Apple applies for "smart necklace, keychain" related patents

Apple's current "wearable device" product line mainly includes Apple Watch smart watches and AirPods headsets. Apple may seek to further expand product types in the future, covering keychains, smart door locks, bracelets and necklaces.

There have been rumors for a long time that Apple is studying smart rings. The newly disclosed patent shows that Apple is likely to involve more wearable devices.

The patent is titled " Wearable Ring with Embedded Circuits " and mainly describes "electronic devices with circuit wiring and housing units." There are many possible applications of this patent, which can be used in a variety of wearable devices and even implement electronic products the size of a keychain.

The patent description states: “Such electronic equipment can be worn on the user’s body or attached to other objects. The equipment can take the shape of a ring, ribbon, or string to be wound, tied, suspended, or otherwise Way to attach to people, animals or other objects."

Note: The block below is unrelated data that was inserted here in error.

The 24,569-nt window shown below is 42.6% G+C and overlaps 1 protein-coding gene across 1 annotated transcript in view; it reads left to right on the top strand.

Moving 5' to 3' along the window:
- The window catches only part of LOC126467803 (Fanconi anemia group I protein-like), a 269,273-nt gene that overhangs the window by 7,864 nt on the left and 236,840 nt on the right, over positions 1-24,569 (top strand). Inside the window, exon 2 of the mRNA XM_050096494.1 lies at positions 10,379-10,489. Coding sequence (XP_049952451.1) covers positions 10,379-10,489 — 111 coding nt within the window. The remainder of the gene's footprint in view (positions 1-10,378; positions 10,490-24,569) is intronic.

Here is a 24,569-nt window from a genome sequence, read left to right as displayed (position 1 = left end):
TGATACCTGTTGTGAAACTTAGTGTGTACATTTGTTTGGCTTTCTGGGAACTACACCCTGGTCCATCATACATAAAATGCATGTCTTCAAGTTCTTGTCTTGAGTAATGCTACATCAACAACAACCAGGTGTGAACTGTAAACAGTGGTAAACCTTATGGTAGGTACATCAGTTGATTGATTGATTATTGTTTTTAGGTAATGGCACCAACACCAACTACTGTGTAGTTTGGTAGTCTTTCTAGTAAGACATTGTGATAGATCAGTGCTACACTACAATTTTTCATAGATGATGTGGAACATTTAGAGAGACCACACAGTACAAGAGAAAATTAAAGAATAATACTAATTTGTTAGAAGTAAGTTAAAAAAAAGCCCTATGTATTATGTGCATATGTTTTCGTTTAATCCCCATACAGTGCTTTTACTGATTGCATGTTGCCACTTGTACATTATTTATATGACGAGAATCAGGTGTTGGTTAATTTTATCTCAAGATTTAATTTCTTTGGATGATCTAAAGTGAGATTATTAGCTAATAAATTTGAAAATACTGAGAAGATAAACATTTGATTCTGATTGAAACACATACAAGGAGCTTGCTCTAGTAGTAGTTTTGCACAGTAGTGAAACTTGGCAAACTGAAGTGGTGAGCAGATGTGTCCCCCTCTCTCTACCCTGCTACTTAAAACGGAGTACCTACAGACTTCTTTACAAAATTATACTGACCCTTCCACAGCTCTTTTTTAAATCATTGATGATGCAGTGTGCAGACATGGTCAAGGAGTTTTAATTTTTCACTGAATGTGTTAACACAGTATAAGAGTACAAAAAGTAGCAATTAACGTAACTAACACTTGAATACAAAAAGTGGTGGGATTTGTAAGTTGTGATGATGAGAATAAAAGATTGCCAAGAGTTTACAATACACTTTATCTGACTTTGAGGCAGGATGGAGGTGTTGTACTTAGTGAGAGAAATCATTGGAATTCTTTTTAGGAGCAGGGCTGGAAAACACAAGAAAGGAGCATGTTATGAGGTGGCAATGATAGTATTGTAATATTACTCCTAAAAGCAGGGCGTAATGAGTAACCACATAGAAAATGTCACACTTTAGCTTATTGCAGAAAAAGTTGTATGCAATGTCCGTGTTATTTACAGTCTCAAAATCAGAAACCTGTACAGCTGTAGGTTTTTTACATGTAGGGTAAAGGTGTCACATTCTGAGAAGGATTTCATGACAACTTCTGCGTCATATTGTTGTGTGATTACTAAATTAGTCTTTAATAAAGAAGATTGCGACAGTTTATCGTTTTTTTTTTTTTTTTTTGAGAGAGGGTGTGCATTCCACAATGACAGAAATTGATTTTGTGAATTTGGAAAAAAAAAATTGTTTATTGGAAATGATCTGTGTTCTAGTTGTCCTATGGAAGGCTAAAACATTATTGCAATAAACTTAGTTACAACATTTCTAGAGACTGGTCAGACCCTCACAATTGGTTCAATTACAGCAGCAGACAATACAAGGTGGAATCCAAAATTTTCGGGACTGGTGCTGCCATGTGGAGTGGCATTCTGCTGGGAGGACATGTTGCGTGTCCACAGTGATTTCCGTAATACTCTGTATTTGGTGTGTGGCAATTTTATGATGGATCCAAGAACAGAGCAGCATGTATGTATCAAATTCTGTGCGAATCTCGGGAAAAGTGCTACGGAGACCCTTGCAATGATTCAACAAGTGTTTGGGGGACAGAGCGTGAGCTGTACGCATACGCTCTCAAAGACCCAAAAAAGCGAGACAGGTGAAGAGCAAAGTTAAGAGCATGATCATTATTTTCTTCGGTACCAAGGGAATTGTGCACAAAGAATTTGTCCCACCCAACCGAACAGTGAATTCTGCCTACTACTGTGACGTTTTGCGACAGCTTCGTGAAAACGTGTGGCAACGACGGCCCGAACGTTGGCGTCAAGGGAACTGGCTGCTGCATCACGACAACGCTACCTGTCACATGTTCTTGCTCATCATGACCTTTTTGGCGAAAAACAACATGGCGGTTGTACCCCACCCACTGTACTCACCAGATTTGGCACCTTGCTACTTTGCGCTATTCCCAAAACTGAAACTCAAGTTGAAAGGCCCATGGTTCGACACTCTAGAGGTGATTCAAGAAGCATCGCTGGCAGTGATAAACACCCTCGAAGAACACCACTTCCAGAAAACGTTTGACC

The patent also states: " Such electronic devices can be worn on the user's wrist or neck to collect information about the connected person or object ." According to Apple, this may include "location information, activity information, identity information, medical or Biometric information" and so on. In addition, this device "can be used to provide output (touch output, audio output, and visual output) to the user."

The device can also "save identification information about individuals or objects", or "save user messages", "can be used as anchor points or visual markers in augmented reality or virtual reality systems."

The volume of such a device itself may be small. Apple's patents are more about how the device is worn and connected. For example, the patent mentions "how to introduce a magnetic structure, a magnetic connector that is folded and unfolded in an appropriate electromagnetic field" .

In the nearly 15,000-word patent description, Apple listed multiple possible uses. This patent is not only applicable to passive devices or single-function devices, but can also be used in scenes similar to Apple AR to help users interact with augmented reality objects.

The patent shows: " Users can make air gestures, such as waving their left hand, to move the visual content to the left . Users can also tap this element to perform selected operations."

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